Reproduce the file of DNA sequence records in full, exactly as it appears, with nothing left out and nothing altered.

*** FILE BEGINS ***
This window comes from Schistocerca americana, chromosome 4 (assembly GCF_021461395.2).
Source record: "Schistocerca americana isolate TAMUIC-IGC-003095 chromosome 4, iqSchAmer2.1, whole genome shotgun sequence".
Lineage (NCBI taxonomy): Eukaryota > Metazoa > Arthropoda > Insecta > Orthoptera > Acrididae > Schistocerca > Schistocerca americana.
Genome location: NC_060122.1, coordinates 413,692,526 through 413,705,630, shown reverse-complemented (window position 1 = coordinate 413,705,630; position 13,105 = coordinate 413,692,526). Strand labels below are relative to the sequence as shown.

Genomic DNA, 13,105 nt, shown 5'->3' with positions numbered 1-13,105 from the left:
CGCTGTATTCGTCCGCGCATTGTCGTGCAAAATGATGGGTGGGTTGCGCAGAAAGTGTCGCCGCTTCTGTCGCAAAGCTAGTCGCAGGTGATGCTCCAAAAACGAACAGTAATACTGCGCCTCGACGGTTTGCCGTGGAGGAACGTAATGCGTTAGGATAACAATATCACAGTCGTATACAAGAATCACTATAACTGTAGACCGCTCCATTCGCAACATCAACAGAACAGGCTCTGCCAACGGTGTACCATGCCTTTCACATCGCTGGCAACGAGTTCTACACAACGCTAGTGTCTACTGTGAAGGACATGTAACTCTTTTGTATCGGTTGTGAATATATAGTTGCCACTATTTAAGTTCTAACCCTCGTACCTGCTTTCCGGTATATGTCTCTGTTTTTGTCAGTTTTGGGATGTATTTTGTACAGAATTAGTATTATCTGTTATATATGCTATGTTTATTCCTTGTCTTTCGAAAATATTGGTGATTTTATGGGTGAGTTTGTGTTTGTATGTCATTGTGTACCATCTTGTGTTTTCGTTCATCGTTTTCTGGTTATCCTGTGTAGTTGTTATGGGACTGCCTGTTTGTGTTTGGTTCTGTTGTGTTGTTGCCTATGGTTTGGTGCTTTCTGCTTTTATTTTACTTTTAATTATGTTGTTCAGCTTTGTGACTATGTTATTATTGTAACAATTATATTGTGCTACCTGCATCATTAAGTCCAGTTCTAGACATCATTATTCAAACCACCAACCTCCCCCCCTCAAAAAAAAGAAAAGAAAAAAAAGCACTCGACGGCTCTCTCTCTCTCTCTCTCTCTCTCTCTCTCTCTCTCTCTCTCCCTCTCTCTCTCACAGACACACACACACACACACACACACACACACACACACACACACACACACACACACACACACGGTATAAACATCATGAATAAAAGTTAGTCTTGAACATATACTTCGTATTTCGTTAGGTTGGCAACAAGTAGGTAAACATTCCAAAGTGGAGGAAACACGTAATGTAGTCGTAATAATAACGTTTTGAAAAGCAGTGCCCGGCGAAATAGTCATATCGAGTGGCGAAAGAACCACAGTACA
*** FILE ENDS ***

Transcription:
This window comes from Schistocerca americana, chromosome 4 (assembly GCF_021461395.2).
Source record: "Schistocerca americana isolate TAMUIC-IGC-003095 chromosome 4, iqSchAmer2.1, whole genome shotgun sequence".
Lineage (NCBI taxonomy): Eukaryota > Metazoa > Arthropoda > Insecta > Orthoptera > Acrididae > Schistocerca > Schistocerca americana.
Genome location: NC_060122.1, coordinates 413,692,526 through 413,705,630, shown reverse-complemented (window position 1 = coordinate 413,705,630; position 13,105 = coordinate 413,692,526). Strand labels below are relative to the sequence as shown.

Genomic DNA, 13,105 nt, shown 5'->3' with positions numbered 1-13,105 from the left:
CGCTGTATTCGTCCGCGCATTGTCGTGCAAAATGATGGGTGGGTTGCGCAGAAAGTGTCGCCGCTTCTGTCGCAAAGCTAGTCGCAGGTGATGCTCCAAAAACGAACAGTAATACTGCGCCTCGACGGTTTGCCGTGGAGGAACGTAATGCGTTAGGATAACAATATCACAGTCGTATACAAGAATCACTATAACTGTAGACCGCTCCATTCGCAACATCAACAGAACAGGCTCTGCCAACGGTGTACCATGCCTTTCACATCGCTGGCAACGAGTTCTACACAACGCTAGTGTCTACTGTGAAGGACATGTAACTCTTTTGTATCGGTTGTGAATATATAGTTGCCACTATTTAAGTTCTAACCCTCGTACCTGCTTTCCGGTATATGTCTCTGTTTTTGTCAGTTTTGGGATGTATTTTGTACAGAATTAGTATTATCTGTTATATATGCTATGTTTATTCCTTGTCTTTCGAAAATATTGGTGATTTTATGGGTGAGTTTGTGTTTGTATGTCATTGTGTACCATCTTGTGTTTTCGTTCATCGTTTTCTGGTTATCCTGTGTAGTTGTTATGGGACTGCCTGTTTGTGTTTGGTTCTGTTGTGTTGTTGCCTATGGTTTGGTGCTTTCTGCTTTTATTTTACTTTTAATTATGTTGTTCAGCTTTGTGACTATGTTATTATTGTAACAATTATATTGTGCTACCTGCATCATTAAGTCCAGTTCTAGACATCATTATTCAAACCACCAACCTCCCCCCCTCAAAAAAAAGAAAAGAAAAAAAAGCACTCGACGGCTCTCTCTCTCTCTCTCTCTCTCTCTCTCTCTCTCTCTCTCTCCCTCTCTCTCTCACAGACACACACACACACACACACACACACACACACACACACACACACACACACACACACACACGGTATAAACATCATGAATAAAAGTTAGTCTTGAACATATACTTCGTATTTCGTTAGGTTGGCAACAAGTAGGTAAACATTCCAAAGTGGAGGAAACACGTAATGTAGTCGTAATAATAACGTTTTGAAAAGCAGTGCCCGGCGAAATAGTCATATCGAGTGGCGAAAGAACCACAGTACA